On 9 May, President Trump fired the Director of the FBI, James Comey. On 8 June, Comey will appear before the Senate intelligence committee. This hearing will look into whether Trump is guilty of obstruction of justice. This is very important, as it’s an impeachable offence. A leaked memo from Comey has already suggested that Trump attempted to impede investigations. And now, Comey has released several more documents which further suggest Trump’s guilt.
This could all be very embarrassing for Theresa May. As May has supported or tolerated Trump in a fashion unlike any other Western leader. Even in instances in which Trump has openly criticised our country.
The Comey documents
Comey has released seven pages of information relating to his encounters with President Trump. One section describes a conversation about the former National Security Adviser. Comey reports that Trump said:
I hope you can see your way clear to letting this go, to letting Flynn go. He is a good guy. I hope you can let this go.
Comey also writes:
A few moments later, the President said, ‘I need loyalty, I expect loyalty.’ I didn’t move, speak, or change my facial expression in any way during the awkward silence that followed. We simply looked at each other in silence.
Obstruction of justice
Attorney and professor Seth Abramson has explained how obstruction of justice applies to this case:
Obstruction of Justice IS a legal term and federal criminal statute. It has a strict legal definition. It is NOT open to interpretation. Obstruction of Justice is NOT a political term. Politicians may NOT define it in whatever way pleases them or may advantage their party. But the history of impeachments—impeachment being a political process—establishes that Obstruction of Justice IS an impeachable offense. If public testimony establishes… a sufficient case on its face—Trump SHOULD be impeached…
Obstruction of Justice IS about *actions* of the defendant… It requires only the defendant’s knowledge of HOW he’s acting. As the subsection of the Obstruction of Justice statute relevant here involves words, a defendant’s knowledge of his words is PRESUMED… If the words Comey CONTEMPORANEOUSLY RECORDED as having been said by Trump were indeed said, Trump IS guilty of Obstruction of Justice.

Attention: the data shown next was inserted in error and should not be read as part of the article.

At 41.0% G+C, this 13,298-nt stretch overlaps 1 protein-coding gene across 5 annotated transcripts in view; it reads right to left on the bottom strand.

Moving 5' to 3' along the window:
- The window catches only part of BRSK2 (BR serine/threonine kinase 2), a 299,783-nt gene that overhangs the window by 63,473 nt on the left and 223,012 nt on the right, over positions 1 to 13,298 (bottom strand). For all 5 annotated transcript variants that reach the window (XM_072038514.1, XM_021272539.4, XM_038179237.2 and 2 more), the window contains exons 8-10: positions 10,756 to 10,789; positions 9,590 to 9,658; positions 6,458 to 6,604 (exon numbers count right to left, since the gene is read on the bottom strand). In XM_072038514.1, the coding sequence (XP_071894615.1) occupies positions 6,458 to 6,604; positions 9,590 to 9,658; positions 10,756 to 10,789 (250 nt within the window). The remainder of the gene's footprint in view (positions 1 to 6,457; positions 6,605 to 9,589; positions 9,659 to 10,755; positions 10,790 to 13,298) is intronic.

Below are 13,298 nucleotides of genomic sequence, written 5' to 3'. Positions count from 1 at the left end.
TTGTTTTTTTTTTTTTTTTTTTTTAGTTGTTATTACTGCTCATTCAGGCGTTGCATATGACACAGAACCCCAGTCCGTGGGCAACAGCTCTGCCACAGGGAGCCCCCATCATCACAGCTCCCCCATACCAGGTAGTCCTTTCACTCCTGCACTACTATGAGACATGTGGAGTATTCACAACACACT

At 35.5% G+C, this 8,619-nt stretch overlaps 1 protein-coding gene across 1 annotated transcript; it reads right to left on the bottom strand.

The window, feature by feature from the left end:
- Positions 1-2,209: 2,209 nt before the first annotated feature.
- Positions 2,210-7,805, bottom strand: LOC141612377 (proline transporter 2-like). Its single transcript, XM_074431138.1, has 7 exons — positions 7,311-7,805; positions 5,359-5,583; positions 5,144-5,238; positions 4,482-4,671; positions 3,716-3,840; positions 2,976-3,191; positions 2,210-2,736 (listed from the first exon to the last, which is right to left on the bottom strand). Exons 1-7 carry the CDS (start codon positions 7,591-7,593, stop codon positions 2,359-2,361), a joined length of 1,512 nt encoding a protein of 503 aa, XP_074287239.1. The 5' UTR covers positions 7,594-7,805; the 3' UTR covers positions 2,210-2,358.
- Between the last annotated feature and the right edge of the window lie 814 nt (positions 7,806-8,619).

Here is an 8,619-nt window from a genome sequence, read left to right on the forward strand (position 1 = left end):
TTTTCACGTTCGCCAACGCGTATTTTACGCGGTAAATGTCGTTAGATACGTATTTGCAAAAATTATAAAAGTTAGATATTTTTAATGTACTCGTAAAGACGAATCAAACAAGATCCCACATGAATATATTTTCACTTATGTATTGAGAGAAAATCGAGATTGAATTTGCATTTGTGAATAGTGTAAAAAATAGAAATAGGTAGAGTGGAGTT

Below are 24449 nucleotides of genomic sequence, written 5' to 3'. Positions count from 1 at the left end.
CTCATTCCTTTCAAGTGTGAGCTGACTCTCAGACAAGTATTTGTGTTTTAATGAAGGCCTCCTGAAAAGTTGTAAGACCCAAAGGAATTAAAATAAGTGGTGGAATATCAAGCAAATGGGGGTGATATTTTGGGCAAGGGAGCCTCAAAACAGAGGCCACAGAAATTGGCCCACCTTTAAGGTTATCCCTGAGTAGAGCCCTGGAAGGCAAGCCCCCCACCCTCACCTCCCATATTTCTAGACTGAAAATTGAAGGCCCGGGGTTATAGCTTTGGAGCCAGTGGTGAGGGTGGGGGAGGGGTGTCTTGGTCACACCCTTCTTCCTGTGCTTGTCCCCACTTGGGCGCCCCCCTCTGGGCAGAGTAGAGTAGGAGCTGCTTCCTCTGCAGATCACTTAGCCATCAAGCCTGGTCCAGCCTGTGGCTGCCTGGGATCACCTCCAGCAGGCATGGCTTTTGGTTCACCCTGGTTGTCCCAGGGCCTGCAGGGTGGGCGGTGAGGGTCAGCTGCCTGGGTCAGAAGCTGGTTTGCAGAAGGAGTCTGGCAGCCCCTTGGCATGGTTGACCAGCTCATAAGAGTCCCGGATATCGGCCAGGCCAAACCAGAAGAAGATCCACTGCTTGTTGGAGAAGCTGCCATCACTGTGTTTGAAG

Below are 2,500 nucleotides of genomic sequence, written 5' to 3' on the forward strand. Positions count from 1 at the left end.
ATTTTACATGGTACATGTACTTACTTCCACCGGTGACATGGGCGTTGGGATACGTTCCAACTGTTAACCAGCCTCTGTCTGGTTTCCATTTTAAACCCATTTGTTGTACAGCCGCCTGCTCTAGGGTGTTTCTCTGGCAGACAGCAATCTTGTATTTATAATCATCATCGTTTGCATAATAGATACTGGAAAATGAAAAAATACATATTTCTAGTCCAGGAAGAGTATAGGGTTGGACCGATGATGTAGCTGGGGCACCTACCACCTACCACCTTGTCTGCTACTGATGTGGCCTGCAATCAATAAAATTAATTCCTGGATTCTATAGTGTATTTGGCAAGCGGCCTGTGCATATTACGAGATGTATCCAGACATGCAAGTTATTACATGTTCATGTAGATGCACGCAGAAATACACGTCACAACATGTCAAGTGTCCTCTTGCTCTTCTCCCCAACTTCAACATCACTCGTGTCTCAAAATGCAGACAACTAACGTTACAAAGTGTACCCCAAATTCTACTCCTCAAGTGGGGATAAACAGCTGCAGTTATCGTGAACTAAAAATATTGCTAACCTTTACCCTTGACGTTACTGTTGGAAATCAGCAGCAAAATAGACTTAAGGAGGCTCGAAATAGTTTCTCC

The ‘special relationship’
People have criticised Theresa May for her dealings with Trump. She defended him when he reportedly leaked top-secret intelligence to the Russians. She would not sign a letter criticisng him for pulling out of the Paris Climate Agreement. And just recently, she did her best to avoid answering questions about Trump publicly criticising Mayor of London Sadiq Khan. She did eventually say that Trump was “wrong in the things he has said about Sadiq Khan”, but her previous avoidance led to responses like this from Labour MP Yvette Cooper:
Oh for heavens sake…… What will it take to get her to stand up to Trump? https://t.co/FaGw8tA1ZR
— Yvette Cooper (@YvetteCooperMP) June 5, 2017
May’s dealings with Trump have tactically played badly with elements of the right too. As Scotland Editor of The Spectator and Scottish Daily Mail contributor Alex Massie writes:
We know that Trump can only cope with unctuous flattery and that, satisfying as it may be to criticise him, doing so isn’t likely to advance the UK’s interests vis a vis its relationship with the United States.
So Mrs May says nothing, even though saying nothing makes her look terrible. This is no time for a showboating Prime Minister, she might say, and she might have half a point. But it still looks weak and miserable and craven and all kinds of rotten.
Trump has been hostile in his dealings with the EU. May has also been hostile towards the EU, while simultaneously being compliant with Trump. As EU negotiations loom and Trump’s position becomes tenuous, May’s decision to cosy up to the President looks increasingly like a mistake. And as May has made many other mistakes in her tenure as PM, it’s hard to see her commanding a position of strength in Brexit negotiations. Which is just one more reason to vote her out on 8 June.
– Go out and vote on 8 June. Strongly encourage others to do the same.
– Check out more articles from The Canary’s Global section.
Featured image via Twitter
We need your help to keep speaking the truth
Every story that you have come to us with; each injustice you have asked us to investigate; every campaign we have fought; each of your unheard voices we amplified; we do this for you. We are making a difference on your behalf.
Our fight is your fight. You’ve supported our collective struggle every time you gave us a like; and every time you shared our work across social media. Now we need you to support us with a monthly donation.
We have published nearly 2,000 articles and over 50 films in 2021. And we want to do this and more in 2022 but we don’t have enough money to go on at this pace. So, if you value our work and want us to continue then please join us and be part of The Canary family.
In return, you get:
* Advert free reading experience
* Quarterly group video call with the Editor-in-Chief
* Behind the scenes monthly e-newsletter
* 20% discount in our shop
Almost all of our spending goes to the people who make The Canary’s content. So your contribution directly supports our writers and enables us to continue to do what we do: speaking truth, powered by you. We have weathered many attempts to shut us down and silence our vital opposition to an increasingly fascist government and right-wing mainstream media.
With your help we can continue:
* Holding political and state power to account
* Advocating for the people the system marginalises
* Being a media outlet that upholds the highest standards
* Campaigning on the issues others won’t
* Putting your lives central to everything we do
We are a drop of truth in an ocean of deceit. But we can’t do this without your support. So please, can you help us continue the fight?